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Inflation-proofing your FERS benefit: Work longer!

Most Social Security and Civil Service Retirement System (CSRS) retirees are quick to cheer when the government — as its about to do — announces they will be getting a much-larger than usual cost of living adjustment. This year they got 1.6%. That was typical for an extended period of low-inflation. Thanks in large part to lower gasoline and production prices. But for the vast majority of feds still on the payroll, plus a growing number of those already retired under the newer Federal Employees Retirement System (FERS), big COLAs mean fiscal heartburn. And it gets worse every year, leaving them with lower annuities because of rising inflation.

The January 2022 COLA is expected to be worth about 6%. But not for everyone. Those under Social Security will get whatever the final amount is. So will CSRS and military retirees. That’s why so many cheer larger COLAs.

But the majority of people still on the federal payroll, plus a growing number who have retired under the FERS program have little or no reason to cheer a big COLA. That’s because they are under a diet COLA formula that doesn’t kick in until they are age 62 and reduces their actual COLA 1% each time it is 2% or more.

Imagine what could happen to an annuity benefit over 10, 20 or 30 years of retirement, particularly if we have extended periods of high inflation. Prices for most things, especially those needed by older people, go up faster than the inflation rate. That loss compounds each year. Unless you work longer and raise your annuity dramatically.

According to benefits expert Tammy Flanagan, an employee under the Federal Employees Retirement System making $80,000 per year could boost their starting annuity by almost $30,000 by sticking around another two years. That, by anybody’s standard, is a lot of money. Now and later. The vast majority of still-working civil servants are under the FERS plan. While it has a less generous civil service benefit than the Civil Service Retirement System it succeeded, FERS workers get Social Security credit and also qualify for a 5% government match to their Thrift Savings Plan accounts. Because it has more moving parts and different rules, retiring under the FERS program can be trickier. But worth it, if done correctly. Working longer for a larger annuity means many FERS retirees can delay tapping into their TSP accounts for years.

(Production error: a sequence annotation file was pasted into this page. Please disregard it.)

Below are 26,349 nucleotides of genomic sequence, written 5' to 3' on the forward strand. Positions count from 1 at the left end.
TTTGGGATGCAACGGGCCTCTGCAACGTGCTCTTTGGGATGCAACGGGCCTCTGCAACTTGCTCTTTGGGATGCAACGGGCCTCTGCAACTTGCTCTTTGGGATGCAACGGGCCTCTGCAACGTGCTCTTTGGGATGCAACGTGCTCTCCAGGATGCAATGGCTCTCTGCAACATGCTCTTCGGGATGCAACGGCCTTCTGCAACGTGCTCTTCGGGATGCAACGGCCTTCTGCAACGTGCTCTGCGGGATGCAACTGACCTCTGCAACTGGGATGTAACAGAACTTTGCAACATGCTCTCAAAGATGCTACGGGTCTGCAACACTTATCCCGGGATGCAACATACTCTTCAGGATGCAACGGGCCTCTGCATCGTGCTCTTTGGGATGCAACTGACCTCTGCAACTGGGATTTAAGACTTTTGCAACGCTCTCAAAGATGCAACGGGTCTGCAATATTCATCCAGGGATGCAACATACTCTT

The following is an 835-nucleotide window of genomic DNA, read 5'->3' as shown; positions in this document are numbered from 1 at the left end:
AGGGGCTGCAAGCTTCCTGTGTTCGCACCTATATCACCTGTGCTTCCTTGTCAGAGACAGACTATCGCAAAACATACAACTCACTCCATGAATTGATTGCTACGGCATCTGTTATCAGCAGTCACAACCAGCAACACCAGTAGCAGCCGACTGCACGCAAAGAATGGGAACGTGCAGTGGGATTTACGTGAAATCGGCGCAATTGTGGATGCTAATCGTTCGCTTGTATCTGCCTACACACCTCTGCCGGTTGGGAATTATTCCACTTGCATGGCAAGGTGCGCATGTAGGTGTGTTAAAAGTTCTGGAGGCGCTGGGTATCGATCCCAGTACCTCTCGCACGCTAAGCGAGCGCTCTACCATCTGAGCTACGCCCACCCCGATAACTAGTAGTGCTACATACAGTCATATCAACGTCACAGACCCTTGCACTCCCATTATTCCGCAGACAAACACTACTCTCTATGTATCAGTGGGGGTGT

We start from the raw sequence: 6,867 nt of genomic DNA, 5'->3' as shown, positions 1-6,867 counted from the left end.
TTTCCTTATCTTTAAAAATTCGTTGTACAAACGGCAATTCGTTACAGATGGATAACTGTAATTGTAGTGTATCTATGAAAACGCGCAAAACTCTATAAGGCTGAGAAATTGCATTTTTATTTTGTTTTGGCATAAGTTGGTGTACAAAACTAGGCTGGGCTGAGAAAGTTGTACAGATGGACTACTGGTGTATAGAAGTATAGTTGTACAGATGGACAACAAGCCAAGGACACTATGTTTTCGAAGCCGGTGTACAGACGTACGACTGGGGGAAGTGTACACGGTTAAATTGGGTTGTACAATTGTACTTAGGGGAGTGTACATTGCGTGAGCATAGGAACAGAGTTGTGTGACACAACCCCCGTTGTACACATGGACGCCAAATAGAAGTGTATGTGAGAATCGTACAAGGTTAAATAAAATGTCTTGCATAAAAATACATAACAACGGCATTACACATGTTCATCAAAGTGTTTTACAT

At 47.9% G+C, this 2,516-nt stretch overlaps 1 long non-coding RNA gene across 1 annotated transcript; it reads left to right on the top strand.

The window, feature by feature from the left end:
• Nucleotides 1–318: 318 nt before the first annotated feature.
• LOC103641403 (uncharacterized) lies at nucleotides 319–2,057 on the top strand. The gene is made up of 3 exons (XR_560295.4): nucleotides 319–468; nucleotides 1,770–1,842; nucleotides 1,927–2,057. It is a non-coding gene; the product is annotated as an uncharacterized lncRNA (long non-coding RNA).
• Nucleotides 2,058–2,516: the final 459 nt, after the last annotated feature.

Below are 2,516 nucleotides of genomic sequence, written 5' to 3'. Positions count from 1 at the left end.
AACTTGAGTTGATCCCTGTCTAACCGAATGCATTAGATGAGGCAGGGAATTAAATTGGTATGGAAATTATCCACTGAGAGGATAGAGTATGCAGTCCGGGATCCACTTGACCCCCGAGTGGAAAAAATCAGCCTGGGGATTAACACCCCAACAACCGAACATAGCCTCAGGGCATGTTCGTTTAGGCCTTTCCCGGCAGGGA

Here’s her example for how it would work for an employee making $80k:

  • Length of Service at age 60: 19 years

    • 19 x $80,000 x 1% = $15,200 x .90 = $13,680 (10% reduction under the MRA + 10 retirement because employee didn’t have 20 years of service at age 60 to qualify for an unreduced retirement)
  • Length of Service at age 61: 20 years

    • 20 x $80,000 x 1% = $16,000 + $12,000 = $28,000 (The extra $12,000 represents a FERS supplement of $1,000 a month payable to age 62 when retiree could file for SSA and get an even larger SSA benefit based on their lifetime of FICA taxed wages)
  • Length of Service at age 62: 21 years

    • 21 x $80,000 x 1.1% = $18,400 + $24,000 = $42,480 (The $24,000 represents the SSA benefit payable at age 62 of $2,000 a month from their lifetime of FICA taxed wages)

Of course the person who left at age 60 could claim their SSA benefit, but the gap would still be close to $5,000 a year or $600 a month in their FERS basic retirement benefit — for life! They would have benefited from two more years at their presumably highest earning years added to their SSA record, and two more years of contributions and growth to their TSP account.

They could withdraw $24,000 a year from their TSP account so that they could receive $43,000 a year by delaying claiming SSA to age 70, and then take much smaller payments from the TSP so that they will satisfy the required minimum distributions at age 72.

Definitely worth putting in your retirement planning kit. And passing on to a FERS friend. Meantime, listen to today’s Your Turn episode at 10 a.m. EDT streaming here or on the radio at 1500 AM in the Washington D.C. area.

Tammy is now “in retirement” — which in her case means working full-time as a retirement consultant. She can be reached at

Nearly Useless Factoid

By Alazar Moges

Halloween is the second largest commercial holiday in the country. It ranks second after only Christmas. Consumers spent approximately $9 billion on Halloween in 2019, according to the National Retail Federation. Spending was down a bit in 2020 because of the COVID-19 pandemic, but Americans still forked over $8 billion overall, or an average of $92 per person.

Source: Good Housekeeping

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